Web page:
On World Ocean’s Day the Causeway Coast and Glens Heritage Trust took P5, P6 and P7 children from Armoy Primary School on a journey of the River Bush.
The children became water detectives for the day following the path of the River Bush! The children went ‘fishing’ for information and developed their own unique press release to illustrate this exciting river journey as it winds its way from the source in the Antrim Coast & Glens Area of Outstanding Natural Beauty (AONB) at Slieveanourra to its mouth at Portballintrae in the Causeway Coast AONB.
The children stopped at 4 different locations along the way, meeting representatives from various organisations to talk about water and the importance of the River Bush in our daily life. The children have described their journey in words, photographs, videos and drawings to spread the word about the importance of our rivers and water. The first stop was Altnahinch Dam at Slieveanourra.
‘Seamus Kearney, the plant manager for NI Water took us to the breast of the dam. He told us that the dam had overflowed because of all the rain we have had over these past few weeks. The dam was built in 1964 and finished in 1967, and if the dam broke it would flood the valley. The depth of the dam is 23 metres and brown trout live there. All the water is squeezed out, and the sludge is sent to landfill. The water that is left is treated, and there are always bugs in the water until the water goes through the treatment works.’ Luis McMaster and Amy-leigh McCook
Heavy rain did not deter Devina Park and her colleagues from Northern Ireland Environment Agency demonstrating and discussing ‘good bugs, bad bugs’ with the pupils who braved the June showers to search for aquatic insects in the River Bush at Magherahoney.
‘We met up with 3 people from the NIEA and they showed us the different types of bugs that live in the River Bush. We tested the water by getting a tray and putting it into the water and seeing all the good bugs and bad bugs. If the river is very clean you will find Mayflies, Stoneflies and Cased Caddis. If the river is polluted you will find Leeches, Snails, Worms and Midge Larvae. We saw lots of Stoneflies and one worm which means the river is in good condition.’ Bethany Hickinson, David McAleese and Billy Adams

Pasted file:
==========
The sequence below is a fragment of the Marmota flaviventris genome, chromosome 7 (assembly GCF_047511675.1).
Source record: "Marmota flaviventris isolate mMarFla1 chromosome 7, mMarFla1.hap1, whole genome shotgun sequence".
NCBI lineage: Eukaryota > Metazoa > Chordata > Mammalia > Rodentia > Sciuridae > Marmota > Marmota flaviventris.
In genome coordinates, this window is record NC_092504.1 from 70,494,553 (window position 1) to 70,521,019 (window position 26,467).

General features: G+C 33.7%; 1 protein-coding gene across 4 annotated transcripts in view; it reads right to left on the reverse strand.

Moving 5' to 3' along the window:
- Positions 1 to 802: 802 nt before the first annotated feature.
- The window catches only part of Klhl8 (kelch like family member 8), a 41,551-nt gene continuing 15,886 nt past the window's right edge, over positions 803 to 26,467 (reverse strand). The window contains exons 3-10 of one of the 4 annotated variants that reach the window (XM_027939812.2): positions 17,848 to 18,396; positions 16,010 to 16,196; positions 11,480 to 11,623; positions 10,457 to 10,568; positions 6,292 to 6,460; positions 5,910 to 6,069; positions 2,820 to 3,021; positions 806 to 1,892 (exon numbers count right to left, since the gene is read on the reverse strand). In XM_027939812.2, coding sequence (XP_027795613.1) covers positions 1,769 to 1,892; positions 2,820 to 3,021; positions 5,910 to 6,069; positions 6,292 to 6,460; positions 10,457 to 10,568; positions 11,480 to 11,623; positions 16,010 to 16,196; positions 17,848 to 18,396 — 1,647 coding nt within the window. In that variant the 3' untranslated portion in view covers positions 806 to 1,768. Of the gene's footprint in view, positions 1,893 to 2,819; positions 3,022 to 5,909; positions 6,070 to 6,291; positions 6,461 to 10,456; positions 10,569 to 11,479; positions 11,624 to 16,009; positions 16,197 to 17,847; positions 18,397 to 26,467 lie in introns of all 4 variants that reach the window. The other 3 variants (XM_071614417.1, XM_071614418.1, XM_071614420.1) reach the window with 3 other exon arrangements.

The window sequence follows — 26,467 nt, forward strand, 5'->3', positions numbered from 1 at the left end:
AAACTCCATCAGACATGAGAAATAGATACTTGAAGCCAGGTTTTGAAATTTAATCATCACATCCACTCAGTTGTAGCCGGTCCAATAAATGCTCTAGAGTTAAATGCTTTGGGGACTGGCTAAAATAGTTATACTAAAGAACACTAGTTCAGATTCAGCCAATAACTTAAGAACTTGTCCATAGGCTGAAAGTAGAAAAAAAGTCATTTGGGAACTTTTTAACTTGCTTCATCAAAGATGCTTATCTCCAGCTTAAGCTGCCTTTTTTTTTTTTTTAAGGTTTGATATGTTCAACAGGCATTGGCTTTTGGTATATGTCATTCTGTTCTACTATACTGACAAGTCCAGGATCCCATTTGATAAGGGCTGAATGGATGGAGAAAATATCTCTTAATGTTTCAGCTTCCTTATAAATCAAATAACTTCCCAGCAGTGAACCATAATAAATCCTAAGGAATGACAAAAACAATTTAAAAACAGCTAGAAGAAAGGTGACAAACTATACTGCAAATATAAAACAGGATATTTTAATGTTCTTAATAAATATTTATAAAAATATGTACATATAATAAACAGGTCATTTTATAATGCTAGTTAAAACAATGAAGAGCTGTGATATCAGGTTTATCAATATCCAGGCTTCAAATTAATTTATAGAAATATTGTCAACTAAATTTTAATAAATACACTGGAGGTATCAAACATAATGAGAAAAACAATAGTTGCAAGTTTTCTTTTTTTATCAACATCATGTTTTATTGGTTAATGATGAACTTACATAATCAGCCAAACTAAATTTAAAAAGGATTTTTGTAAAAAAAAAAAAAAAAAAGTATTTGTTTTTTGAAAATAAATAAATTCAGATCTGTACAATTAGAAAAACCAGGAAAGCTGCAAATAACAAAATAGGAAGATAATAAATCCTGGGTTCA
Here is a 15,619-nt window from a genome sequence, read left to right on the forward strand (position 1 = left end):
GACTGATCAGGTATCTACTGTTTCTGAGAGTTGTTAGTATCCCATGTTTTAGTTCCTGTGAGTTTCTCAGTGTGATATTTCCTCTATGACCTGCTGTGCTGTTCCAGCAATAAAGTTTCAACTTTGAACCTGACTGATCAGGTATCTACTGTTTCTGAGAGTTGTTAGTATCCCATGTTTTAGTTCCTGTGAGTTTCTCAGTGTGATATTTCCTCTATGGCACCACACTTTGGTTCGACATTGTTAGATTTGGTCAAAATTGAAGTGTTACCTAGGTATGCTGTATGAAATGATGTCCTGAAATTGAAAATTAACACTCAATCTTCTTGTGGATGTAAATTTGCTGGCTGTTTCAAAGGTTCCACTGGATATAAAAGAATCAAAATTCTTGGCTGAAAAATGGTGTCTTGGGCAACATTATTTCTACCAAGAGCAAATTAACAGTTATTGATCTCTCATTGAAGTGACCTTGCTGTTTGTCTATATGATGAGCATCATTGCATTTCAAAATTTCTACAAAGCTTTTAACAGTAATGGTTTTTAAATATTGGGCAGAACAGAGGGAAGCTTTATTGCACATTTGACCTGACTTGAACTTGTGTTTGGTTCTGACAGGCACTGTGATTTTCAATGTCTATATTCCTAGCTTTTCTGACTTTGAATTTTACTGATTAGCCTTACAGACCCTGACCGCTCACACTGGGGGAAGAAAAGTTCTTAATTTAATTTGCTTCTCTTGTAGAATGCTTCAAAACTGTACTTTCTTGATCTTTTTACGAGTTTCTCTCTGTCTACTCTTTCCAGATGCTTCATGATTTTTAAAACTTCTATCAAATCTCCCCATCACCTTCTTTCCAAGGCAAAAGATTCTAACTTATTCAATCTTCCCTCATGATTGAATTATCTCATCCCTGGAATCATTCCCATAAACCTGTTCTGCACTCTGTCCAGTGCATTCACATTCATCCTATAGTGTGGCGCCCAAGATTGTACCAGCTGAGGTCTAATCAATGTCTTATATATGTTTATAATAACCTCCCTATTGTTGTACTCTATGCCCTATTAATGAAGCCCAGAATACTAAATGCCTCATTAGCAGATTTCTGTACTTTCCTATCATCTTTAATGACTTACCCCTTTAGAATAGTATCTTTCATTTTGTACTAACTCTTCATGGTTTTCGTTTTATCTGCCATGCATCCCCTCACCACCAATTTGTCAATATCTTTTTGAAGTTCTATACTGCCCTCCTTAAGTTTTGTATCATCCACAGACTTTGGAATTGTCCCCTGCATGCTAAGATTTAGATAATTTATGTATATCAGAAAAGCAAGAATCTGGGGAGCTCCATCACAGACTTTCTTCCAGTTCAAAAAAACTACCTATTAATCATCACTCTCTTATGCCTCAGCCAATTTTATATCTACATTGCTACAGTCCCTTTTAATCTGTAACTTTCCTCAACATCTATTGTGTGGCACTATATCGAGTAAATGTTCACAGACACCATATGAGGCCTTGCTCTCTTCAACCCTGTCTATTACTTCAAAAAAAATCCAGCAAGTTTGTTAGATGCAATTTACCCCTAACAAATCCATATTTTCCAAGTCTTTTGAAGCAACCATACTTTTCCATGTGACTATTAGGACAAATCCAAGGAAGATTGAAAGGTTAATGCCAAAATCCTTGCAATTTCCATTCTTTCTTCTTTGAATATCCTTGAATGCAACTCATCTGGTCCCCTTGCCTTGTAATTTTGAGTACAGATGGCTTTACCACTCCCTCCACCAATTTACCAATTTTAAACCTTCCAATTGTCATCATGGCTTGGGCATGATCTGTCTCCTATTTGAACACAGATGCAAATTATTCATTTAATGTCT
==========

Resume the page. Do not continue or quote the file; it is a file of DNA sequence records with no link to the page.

‘I thought it was a good learning experience about all the bugs that live in the River Bush. It was very interesting and I never knew what bugs lived under the stones in the River Bush before now.’ Steven Huey
‘We enjoyed this part of the trip as we learned a lot about pollution in our rivers.’ Jack Neill
The third stop of the day was the Bushmill’s Salmon Station:
‘The Causeway Coast and Glens Heritage Trust took us to the Salmon Station. We enjoyed this greatly because the tour guide, Martin McAleese, was really helpful and it was great fun! Martin showed us the blue barrels where they keep the parr (which are baby salmon) and how they eat. After that, he told us that they go to the river for a year and then turn into a brown finger print pattern to blend in with the water. Afterwards, they go to the sea where they change to silver for camouflage and then go to Greenland or the Faroe Islands, because the water is colder and the food is better there.’ Rebecca McGowan and Katie Reid
‘After 2 years, the salmon come back to the River Bush, where they were born. They can do this because they feel the earth’s magnetic field. We enjoyed going to the salmon station alot.’ James McMullan, Clarice Taggart and Robert McAleese
The final stop of the day was in Portballintrae where we met with John Bustard from SurfSUP Northern Ireland, a new stand up paddle boarding school at Portballintrae harbour.
‘John showed us parts of the paddle board such as the finn, the paddle, the tail and the nose. John showed us the boat house that belonged to the four Hutchinson’s that lived in it, which is where his school is based. At the harbour he showed us a plant like seaweed that can cure people with eczema. You boil the plant for a couple of hours, put it in the bath and in a couple of weeks your eczema will clear up. ‘James McMullan and Clarice Taggart
‘At the harbour there were fishing boats and nets. John got on the stand up paddle board and he fell off the board for us and we took a photograph for of him doing it. You can take lessons if you are 16 or over. To find out more information go to www.surfni.com. We all had a great day and enjoyed the trip very much.’ Emily McAleese, Jill Hutchinson and Hannah Lefondré
The Causeway Coast and Glens Heritage Trust would like to thank the children of Armoy Primary School who made the River Bush water journey a very special experience, and in particular, a thank you must go to the Northern Ireland Environment Agency for awarding CCGHT with the Water Environment Community Award, which made all of this possible. Thanks must also go to the Bushmill’s Salmon Station, NI Water and SurfSUP NI!